Conclusion: Using a targeted proteomics approach, we confirmed previous findings for a subset of markers, defined longitudinal performance of our panel of markers, and established a flexible proteomics method for robust multiplexed analyses.

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Related in: MedlinePlus

Potential longitudinal biomarkers in established AD patients. Black-line mean slope. Control, green-circle, MCI blue-square, AD red-triangle. Closed symbols, decliners. A. Amyloid precursor protein peptide (A4_117), B. Neuronal pentraxin receptor (NPTXR), C. Chromogranin A (CMGA), D. NrCAM.
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Figure 4: Potential longitudinal biomarkers in established AD patients. Black-line mean slope. Control, green-circle, MCI blue-square, AD red-triangle. Closed symbols, decliners. A. Amyloid precursor protein peptide (A4_117), B. Neuronal pentraxin receptor (NPTXR), C. Chromogranin A (CMGA), D. NrCAM.

Mentions: It is estimated that levels of Aβ42 and tau change 1–2 decades prior to AD onset [4,5]. However, both markers demonstrate limited to no annual change in established AD patients [59-63]. One of the primary goals of our study was to evaluate the longitudinal stability of the candidate biomarkers. We estimated the annualized rates of change via a linear mixed-effects model using three time points collected repeatedly from the same patients (baseline, 3–8 mo., 11–16 mo.) including age and sex as covariates [64]. As expected, both Aβ42 and tau remained stable in the AD subjects’ samples analyzed in this study (Figure 2) (% annual change for Aβ42 = −0.1%, 95% CI = −7.3 - 7.7% annual change for tau = −5.4, 95% CI = −16.1-6.6). P-tau trended toward a decrease in AD, but the change from baseline did not reach significance (% annual change for p-tau = −10.8%, 95% CI = −21.4-1.3). The annual rate of yearly change was estimated for all peptides in AD subjects (Figure 3). The majority of peptides were stable over time, however, four peptides demonstrated significant decreases over time in AD as indicated by the 95% confidence interval error bars (~10% per year) (amyloid precursor protein, A4_117; neuronal pentraxin receptor, NPTXR; Chromogranin A, CMGA; and NrCAM) (Figure 3). The individual trajectories and the mean group slope are shown in Figure 4 for the four potential longitudinal biomarkers. There was no significant change from baseline observed in a smaller set of aged control and MCI patients (Figure 4).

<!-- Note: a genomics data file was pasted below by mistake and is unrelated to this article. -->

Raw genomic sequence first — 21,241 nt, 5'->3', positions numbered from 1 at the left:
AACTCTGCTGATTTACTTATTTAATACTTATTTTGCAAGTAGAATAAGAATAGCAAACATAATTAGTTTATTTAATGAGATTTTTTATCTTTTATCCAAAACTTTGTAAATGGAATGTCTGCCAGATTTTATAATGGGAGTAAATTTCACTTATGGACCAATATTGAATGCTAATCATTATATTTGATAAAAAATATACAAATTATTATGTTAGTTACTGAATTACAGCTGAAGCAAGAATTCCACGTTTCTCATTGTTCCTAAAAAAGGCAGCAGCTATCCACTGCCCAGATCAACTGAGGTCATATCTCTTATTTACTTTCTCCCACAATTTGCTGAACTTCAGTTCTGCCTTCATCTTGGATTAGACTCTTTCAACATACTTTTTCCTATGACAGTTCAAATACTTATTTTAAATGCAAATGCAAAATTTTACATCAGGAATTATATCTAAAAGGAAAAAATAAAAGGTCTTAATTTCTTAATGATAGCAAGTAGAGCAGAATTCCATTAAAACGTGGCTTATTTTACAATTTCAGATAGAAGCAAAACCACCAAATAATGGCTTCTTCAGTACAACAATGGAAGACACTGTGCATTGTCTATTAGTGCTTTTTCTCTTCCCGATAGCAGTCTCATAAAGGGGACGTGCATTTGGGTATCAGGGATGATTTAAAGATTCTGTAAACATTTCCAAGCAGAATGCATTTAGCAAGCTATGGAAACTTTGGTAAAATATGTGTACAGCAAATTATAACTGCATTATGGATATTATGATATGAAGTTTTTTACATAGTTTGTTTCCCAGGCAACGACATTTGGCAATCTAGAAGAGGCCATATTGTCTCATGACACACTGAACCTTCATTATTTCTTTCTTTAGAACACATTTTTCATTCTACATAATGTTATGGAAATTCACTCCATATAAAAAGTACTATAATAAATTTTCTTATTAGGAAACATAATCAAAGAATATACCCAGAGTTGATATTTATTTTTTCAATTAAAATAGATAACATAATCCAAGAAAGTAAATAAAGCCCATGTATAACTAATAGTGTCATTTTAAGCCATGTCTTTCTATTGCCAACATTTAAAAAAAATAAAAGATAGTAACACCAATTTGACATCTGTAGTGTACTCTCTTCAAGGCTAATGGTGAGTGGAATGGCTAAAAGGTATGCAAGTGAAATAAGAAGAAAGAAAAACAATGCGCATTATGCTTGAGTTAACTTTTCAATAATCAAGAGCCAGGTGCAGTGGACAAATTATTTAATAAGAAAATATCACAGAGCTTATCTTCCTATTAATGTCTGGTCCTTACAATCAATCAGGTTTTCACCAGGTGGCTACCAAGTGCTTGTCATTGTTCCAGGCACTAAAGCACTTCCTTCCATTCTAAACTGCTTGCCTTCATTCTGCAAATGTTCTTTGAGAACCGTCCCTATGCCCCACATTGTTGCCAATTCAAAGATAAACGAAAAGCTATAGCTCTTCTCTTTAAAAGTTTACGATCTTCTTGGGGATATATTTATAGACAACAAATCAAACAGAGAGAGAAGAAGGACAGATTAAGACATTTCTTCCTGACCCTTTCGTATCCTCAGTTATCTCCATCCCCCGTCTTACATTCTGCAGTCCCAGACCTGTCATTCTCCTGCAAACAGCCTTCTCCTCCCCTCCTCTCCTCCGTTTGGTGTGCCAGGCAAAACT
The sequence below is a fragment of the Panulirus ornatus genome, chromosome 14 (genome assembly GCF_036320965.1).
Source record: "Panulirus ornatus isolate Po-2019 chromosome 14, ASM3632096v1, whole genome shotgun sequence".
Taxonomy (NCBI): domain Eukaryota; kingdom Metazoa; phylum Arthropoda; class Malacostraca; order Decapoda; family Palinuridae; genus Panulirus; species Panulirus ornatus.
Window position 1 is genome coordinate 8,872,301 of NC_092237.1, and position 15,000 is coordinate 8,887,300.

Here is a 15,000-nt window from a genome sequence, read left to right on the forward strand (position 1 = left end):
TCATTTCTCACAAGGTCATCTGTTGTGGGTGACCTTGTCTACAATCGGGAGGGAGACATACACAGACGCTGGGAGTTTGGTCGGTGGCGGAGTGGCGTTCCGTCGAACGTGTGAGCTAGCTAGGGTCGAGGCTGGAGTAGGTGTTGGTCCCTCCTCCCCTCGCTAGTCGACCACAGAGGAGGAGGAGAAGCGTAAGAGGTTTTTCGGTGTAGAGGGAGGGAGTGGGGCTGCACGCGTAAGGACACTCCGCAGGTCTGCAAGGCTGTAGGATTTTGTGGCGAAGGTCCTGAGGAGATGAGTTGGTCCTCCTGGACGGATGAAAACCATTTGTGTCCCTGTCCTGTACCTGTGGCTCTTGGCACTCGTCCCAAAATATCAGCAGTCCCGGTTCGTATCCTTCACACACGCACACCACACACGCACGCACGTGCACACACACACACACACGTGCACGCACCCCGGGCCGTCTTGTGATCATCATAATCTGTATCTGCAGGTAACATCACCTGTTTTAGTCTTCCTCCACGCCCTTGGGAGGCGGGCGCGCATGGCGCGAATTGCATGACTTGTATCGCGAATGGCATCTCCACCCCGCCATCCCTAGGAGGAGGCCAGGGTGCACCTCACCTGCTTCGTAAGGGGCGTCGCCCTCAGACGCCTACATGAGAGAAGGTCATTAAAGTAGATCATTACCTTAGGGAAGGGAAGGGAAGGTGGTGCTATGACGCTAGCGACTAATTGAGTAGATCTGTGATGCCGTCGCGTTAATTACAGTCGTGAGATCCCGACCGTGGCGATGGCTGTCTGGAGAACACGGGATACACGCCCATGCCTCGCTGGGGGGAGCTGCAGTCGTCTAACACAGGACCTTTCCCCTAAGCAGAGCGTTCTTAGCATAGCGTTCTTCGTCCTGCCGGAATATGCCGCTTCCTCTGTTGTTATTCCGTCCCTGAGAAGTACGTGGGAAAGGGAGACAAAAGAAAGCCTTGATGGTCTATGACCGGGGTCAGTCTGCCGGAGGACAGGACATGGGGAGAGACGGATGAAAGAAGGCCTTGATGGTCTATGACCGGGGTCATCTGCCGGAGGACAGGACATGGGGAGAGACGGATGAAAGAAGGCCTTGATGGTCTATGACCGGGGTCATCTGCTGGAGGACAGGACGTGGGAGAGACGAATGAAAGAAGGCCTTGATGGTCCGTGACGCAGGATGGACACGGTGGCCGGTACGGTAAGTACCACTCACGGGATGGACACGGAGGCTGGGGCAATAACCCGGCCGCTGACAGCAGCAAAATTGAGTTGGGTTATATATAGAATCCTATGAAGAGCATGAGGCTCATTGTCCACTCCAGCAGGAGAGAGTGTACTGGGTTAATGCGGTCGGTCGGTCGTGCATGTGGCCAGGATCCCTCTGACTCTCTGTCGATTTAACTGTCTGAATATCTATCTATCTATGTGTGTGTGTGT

Identification of longitudinally dynamic biomarkers in Alzheimer's disease cerebrospinal fluid by targeted proteomics.